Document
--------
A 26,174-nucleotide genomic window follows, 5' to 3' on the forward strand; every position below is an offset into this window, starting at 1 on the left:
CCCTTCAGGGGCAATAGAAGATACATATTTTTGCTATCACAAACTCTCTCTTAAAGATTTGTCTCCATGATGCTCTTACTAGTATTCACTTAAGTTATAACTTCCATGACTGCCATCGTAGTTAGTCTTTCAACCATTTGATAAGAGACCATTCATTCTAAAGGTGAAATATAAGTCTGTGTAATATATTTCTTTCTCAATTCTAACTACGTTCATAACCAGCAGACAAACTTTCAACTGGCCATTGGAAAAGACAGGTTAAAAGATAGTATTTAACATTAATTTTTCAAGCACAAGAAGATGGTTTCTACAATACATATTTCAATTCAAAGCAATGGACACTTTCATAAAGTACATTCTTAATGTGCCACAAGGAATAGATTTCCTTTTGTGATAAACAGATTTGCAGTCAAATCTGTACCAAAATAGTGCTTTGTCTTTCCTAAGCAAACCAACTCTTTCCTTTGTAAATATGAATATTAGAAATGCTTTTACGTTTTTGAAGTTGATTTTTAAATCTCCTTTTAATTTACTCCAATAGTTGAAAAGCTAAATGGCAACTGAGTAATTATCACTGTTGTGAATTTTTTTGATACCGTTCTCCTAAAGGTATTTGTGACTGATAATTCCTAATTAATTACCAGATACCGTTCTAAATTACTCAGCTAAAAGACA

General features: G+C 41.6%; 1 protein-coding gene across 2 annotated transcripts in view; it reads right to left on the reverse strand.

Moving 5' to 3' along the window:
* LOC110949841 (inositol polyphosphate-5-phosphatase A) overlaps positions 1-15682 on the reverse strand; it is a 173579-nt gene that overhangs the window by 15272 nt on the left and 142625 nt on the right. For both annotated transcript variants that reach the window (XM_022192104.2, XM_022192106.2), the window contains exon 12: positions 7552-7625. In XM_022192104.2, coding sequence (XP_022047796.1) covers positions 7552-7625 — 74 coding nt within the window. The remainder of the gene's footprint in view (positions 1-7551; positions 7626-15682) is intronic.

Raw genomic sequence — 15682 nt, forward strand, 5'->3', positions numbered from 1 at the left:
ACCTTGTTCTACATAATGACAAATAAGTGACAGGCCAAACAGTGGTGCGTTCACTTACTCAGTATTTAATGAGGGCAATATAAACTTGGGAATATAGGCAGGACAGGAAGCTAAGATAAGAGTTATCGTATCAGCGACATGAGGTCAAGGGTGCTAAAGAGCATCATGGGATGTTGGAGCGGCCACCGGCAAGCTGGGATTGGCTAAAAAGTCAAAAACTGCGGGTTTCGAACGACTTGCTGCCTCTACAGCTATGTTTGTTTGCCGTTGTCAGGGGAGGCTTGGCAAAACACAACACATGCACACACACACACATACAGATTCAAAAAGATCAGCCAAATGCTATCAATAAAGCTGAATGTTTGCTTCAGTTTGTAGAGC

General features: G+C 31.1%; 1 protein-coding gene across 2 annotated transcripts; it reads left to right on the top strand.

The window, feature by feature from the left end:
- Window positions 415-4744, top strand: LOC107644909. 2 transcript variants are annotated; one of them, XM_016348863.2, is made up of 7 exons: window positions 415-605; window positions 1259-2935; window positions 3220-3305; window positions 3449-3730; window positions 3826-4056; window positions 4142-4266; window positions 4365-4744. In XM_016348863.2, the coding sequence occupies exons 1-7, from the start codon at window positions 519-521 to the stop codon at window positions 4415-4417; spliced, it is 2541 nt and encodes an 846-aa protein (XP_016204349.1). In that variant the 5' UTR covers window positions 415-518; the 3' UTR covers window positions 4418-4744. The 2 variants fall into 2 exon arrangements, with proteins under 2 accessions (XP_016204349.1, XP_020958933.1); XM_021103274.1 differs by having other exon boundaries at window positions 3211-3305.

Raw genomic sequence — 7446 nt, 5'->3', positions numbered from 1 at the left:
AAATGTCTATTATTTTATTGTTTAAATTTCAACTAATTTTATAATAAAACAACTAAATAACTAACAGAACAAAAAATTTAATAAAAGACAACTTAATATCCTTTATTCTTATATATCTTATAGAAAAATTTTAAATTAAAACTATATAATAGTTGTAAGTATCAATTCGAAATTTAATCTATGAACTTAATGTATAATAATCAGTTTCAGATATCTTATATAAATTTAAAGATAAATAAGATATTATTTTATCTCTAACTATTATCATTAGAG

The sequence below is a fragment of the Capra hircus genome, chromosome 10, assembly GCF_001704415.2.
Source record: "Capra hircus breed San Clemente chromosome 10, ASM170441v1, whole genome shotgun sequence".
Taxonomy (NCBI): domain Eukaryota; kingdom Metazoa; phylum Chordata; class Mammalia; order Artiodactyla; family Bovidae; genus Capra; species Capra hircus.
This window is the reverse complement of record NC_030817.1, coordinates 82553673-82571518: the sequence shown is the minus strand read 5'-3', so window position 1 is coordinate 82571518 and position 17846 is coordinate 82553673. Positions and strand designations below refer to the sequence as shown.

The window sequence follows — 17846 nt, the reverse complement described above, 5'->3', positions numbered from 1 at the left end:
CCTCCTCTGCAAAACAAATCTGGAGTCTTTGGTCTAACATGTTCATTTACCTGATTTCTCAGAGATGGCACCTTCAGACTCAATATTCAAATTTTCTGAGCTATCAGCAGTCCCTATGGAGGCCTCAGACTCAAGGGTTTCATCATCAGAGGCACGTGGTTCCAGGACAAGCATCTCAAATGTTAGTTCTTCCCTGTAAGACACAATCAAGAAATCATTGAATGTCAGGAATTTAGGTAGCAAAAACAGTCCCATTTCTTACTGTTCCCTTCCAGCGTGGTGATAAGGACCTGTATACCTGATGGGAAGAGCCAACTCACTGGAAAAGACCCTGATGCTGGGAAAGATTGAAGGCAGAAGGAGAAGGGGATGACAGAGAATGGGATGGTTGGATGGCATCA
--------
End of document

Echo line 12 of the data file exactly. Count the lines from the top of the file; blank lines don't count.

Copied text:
AAATGTCTATTATTTTATTGTTTAAATTTCAACTAATTTTATAATAAAACAACTAAATAACTAACAGAACAAAAAATTTAATAAAAGACAACTTAATATCCTTTATTCTTATATATCTTATAGAAAAATTTTAAATTAAAACTATATAATAGTTGTAAGTATCAATTCGAAATTTAATCTATGAACTTAATGTATAATAATCAGTTTCAGATATCTTATATAAATTTAAAGATAAATAAGATATTATTTTATCTCTAACTATTATCATTAGAG